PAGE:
How to Prevent and Treat Gout Flare-ups
It’s a sophisticated form of arthritis, one that’s characterized by the quick and severe waves of pain, tenderness, and redness, often in the big toe. It can subside, bringing days without pain, only to be followed by another onset of attacks, known as flare-ups. There is no cure for gout, although prevention and management techniques exist to reduce the side effects of this painful illness.
How is gout caused?
Gout is caused due to too much uric acid in the blood. High levels crystallize the acid, which forms around the bone or cartilage. The exact cause can be attributed to genetics, diet, and various medical conditions. However, those with gout cannot process the crystals properly, and so they collect in the joint. Genetics is the strongest influencer of your uric acid levels, while medical conditions can also affect them, with diet far behind. For the latter, it is believed that a healthy diet, mixed with exercise, can help manage uric levels. Specifically, avoiding foods such as shellfish, red meat, and beer help to control gout.
How can you prevent gout?
The best way to prevent gout is to focus on your uric acid levels, doing what you can to keep them under control. Achieving this involves lifestyle and dietary changes, focusing on drinking plenty of fluids to flush out the uric acid, as well as eating foods with low levels of purine (the compound that creates uric acid). There is plenty of advice out there circulating eating healthier and exercising. Some say coffee and vitamin C help. Other studies show that meditation and breathing can help, mixed with alternating between hot and cold compresses. The general theme here is that, to manage your uric acid levels, you should lead a healthy lifestyle. Everything said, there is no sure-fire, end-all solution out there, only ways to lower your uric acid levels. Even medicinally, there is no medicine explicitly used to treat gout, just medication to treat other illnesses that help with controlling uric acid levels associated with gout. As far as medications, Allopurinol is often used to give baseline control. Colchicine and Indomethacin are used to help with flares.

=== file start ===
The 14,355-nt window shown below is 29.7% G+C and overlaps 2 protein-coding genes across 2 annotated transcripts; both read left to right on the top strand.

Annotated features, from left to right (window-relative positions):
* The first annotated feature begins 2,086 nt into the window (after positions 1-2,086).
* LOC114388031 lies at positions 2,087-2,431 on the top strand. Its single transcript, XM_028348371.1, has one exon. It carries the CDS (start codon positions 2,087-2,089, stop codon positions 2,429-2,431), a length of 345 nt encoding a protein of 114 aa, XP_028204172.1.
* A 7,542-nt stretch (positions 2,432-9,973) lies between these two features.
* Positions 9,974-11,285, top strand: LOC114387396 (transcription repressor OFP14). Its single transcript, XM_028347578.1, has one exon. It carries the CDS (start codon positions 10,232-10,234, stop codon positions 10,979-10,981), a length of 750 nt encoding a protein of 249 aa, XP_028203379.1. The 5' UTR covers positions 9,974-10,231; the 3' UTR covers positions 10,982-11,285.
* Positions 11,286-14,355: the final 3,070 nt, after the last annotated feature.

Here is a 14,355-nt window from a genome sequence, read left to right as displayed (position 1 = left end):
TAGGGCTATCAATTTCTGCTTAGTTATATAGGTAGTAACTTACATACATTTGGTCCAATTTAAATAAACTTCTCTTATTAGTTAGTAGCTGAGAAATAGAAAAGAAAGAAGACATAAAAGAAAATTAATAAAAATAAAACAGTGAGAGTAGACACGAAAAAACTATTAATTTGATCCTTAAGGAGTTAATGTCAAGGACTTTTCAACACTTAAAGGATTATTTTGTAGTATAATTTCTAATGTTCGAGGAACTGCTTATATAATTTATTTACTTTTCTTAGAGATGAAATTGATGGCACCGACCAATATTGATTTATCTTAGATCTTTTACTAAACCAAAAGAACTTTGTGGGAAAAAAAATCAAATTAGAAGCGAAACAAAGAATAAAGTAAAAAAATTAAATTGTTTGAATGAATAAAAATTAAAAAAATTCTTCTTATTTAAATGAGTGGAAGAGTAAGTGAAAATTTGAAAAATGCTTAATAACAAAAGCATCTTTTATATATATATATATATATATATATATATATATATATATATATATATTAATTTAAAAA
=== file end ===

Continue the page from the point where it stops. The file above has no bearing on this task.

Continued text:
What do you do during a flare-up?
Prevention is an excellent method of dealing with gout; however, if you already have it, what do you do during a flare-up to alleviate the pain? Let’s assume you are woken up in the middle of the night by an attack: first, you need to schedule an appointment with a doctor as soon as you can. Gout is usually not life-threating, but getting treatment within the first 24 hours of the start of attack is recommended. Without professional help, this will remain a problem. Second, take some anti-inflammatory, over-the-counter medicine such as Motrin, Advil, Aleve. Do not take any aspirin, as it can make it worse. Second, create an ice pack for yourself, putting it on the affected area, and drink plenty of fluids while you do this. Take the pressure off your foot and elevate it, so it’s higher than your heart. Avoid alcohol and try to relax – there’s not much else you can do until you see your doctor. Also, considering eating tart cherries or tart cherry extracts for management of gout. Obviously, if you have any type of allergies, don’t do this.
Gout is incredibly painful when it kicks in. Dealing with gout on your own, without professional help, will only make the situation worse. DIY solutions are a short-term solution to a long-term problem. As soon as you have an attack, schedule an appointment with us at Warner Orthopedics & Wellness. We can evaluate your situation, helping you take the proper steps toward recovery. Don’t deal with gout on your own, contact us today!